5. The Keweenaw Peninsula
Michigan’s Keweenaw Peninsula is my personal favorite place to chase the aurora borealis. It’s arguably Michigan’s most wild and remote place, with the darkest skies. A few cities dot the peninsula north of Houghton, and each has this old-world charm.
Copper Harbor reminds me of a “little Alaska ” in the look and feel of this harbor town on Lake Superior. You truly get a feeling of being at the edge of the world once you reach the end of US-41. Some of my favorite places to hunt for the aurora borealis in the Keweenaw are Eagle Harbor Lighthouse, Esry Roadside park, Hunter’s Point Park, and Brockway Mountain Drive.
If you have a solid 4X4 rig and are feeling a bit more adventurous, head out to High Rock Bay or Horseshoe Harbor. Be advised – it’s remote, and the road is really rough.
6. Pictured Rocks National Lakeshore
Are you a hiker and enjoy waterfalls and nights camping in the woods? Then Pictured Rocks is for you! Granted there are some very easy spots to access – like Hurricane River, Miner’s Beach, Sand Point, and 12-mile beach.
But for those with a more adventurous streak, consider hiking out to Chapel Beach, where you’ll get to see Chapel Rock – a majestic tree that is clinging to shore via roots after a park of the shore eroded away. It’s unique and magical! Other spots to consider are Mosquito Beach (aptly named at certain times of the year!), the Coves, and Au Sable Lighthouse.
7. Porcupine Mountain State
“The Porkies”, as is lovingly known, is home to over 31,000 acres of forest and wilderness. The park is home to the largest stand of old-growth northern hardwood in North America west of the Adirondack Mountains!
The remote and wild nature of this park draws many hikers, backpackers, and campers every year. For people chasing the aurora borealis, the beaches – like Union Bay prove to be popular because of their ease of access. Lake of the Clouds overlook is spectacular for photographing the Milky Way.
If the Aurora is strong enough, it can be viewed from here as well. The overlook is not entirely north-facing, so it’ll be more off to the side in your images. You could spend a few days hiking down to Mirror lake, or perhaps camp at Presque Ile campground and take in the lights as well.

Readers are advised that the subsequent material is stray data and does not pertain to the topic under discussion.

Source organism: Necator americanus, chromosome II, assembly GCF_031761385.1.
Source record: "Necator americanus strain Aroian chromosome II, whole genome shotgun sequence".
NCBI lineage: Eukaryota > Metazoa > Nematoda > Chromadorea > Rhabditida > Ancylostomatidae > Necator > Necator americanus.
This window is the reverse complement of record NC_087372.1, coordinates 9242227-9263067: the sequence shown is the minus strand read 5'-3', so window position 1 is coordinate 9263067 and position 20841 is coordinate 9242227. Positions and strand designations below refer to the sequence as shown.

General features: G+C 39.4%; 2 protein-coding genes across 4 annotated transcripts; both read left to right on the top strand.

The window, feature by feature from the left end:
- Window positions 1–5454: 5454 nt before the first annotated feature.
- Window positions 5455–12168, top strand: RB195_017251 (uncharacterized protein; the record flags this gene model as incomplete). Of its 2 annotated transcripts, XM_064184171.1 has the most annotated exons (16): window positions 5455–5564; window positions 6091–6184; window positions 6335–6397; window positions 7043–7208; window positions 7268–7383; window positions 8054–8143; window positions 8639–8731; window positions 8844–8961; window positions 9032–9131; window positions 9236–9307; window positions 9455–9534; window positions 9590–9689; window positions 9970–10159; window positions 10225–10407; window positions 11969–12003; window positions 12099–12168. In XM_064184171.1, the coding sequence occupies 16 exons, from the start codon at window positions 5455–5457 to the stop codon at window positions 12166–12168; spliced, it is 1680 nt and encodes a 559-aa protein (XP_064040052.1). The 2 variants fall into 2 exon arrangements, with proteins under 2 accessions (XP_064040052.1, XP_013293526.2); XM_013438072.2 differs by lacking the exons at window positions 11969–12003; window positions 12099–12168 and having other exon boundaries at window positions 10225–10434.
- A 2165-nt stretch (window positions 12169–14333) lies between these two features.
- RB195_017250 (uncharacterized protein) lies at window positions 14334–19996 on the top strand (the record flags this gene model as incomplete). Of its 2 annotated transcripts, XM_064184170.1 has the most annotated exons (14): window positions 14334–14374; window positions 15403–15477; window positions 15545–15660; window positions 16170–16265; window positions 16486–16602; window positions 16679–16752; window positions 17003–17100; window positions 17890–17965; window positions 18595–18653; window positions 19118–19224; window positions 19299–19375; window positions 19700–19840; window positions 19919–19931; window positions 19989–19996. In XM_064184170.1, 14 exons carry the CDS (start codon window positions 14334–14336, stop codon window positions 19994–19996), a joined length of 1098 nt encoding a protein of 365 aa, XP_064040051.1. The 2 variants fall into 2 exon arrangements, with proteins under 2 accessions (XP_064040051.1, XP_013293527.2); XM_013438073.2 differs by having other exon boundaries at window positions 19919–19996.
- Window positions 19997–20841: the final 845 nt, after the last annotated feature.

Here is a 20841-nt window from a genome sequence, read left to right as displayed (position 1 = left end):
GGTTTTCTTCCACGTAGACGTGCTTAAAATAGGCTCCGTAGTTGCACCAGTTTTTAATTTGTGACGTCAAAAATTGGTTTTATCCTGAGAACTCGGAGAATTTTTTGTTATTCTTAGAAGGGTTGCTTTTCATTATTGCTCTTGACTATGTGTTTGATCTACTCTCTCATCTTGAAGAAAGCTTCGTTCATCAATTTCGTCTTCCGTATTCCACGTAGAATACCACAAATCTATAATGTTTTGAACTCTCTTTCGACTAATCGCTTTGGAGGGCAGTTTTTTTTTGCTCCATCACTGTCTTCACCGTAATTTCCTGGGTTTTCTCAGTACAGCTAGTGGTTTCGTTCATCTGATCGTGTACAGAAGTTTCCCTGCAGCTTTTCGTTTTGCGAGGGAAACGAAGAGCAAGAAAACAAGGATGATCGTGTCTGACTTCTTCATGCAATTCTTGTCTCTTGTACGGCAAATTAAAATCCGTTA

How to Photograph the Northern Lights in Michigan
Photographing the northern lights in Michigan is fairly easy if you follow these simple steps. Read our article on how to photograph the northern lights to gain more in-depth knowledge about this subject.
In summary, this is what you need to do to photograph the northern lights in Michigan:
- Prepare your gear. The most important thing you can do is make sure you have a good camera to photograph the Northern Lights.
- Mount your tripod.
- Set your focus so you get sharp images.
- Shoot in RAW if you want to edit your pictures later.
- Raise the ISO according to your camera sensor.
- Open up the aperture of your lens completely to capture more light and get better results.
- Set different shutter times. Longer for weaker Aurora; shorter for strong Aurora
- Think about composition when shooting the aurora with the many lakes, trees, and rock formations!
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Michigan Northern Lights Calendar
While the Northern Lights happen virtually every day, they are mostly confined to the Auroral Oval. This oval is why certain locations are desirable, since you don’t need high activity to see a good show.
Mid-latitudes need decent activity for naked eye viewing. KP4 and above is typically sufficient enough to see them with the naked eye. However, it’ll be faint and confined to the horizon with a pillar or two. The Northern Lights at these lower levels will show as a whitish-gray on the horizon; similar to light pollution. But this light pollution moves!
Nights with KP > 5
Hours of Darkness
Average Cloud Cover
Northern Lights in Michigan in January
Northern Lights in Michigan in February
Northern Lights in Michigan in March
Northern Lights in Michigan in April
Northern Lights in Michigan in May
Northern Lights in Michigan in June
Northern Lights in Michigan in July
Northern Lights in Michigan in August
Northern Lights in Michigan in September
Northern Lights in Michigan in October
Northern Lights in Michigan in November
Northern Lights in Michigan in December
|HISTORICAL DATA OF NORTHERN LIGHTS IN MICHIGAN BY MONTH|
If you are interested in a great naked-eye show, then you’ll want to target nights of predicted G1 (KP5) or greater activity. G2 and up would be ideal. Of course, this is much rarer. I have seen them overhead at latitudes of 47 degrees with a good G2 level event. You can learn more about this in our article on how to predict the Northern Lights.
Best tips to see the Aurora in Michigan
Chasing the northern lights in Michigan can be exciting, but it can also become frustrating if you don’t know where to start. I’ve been photographing the northern lights in Michigan for a few years, and I’ve learned a handful of things along the way which I hope you’ll find helpful.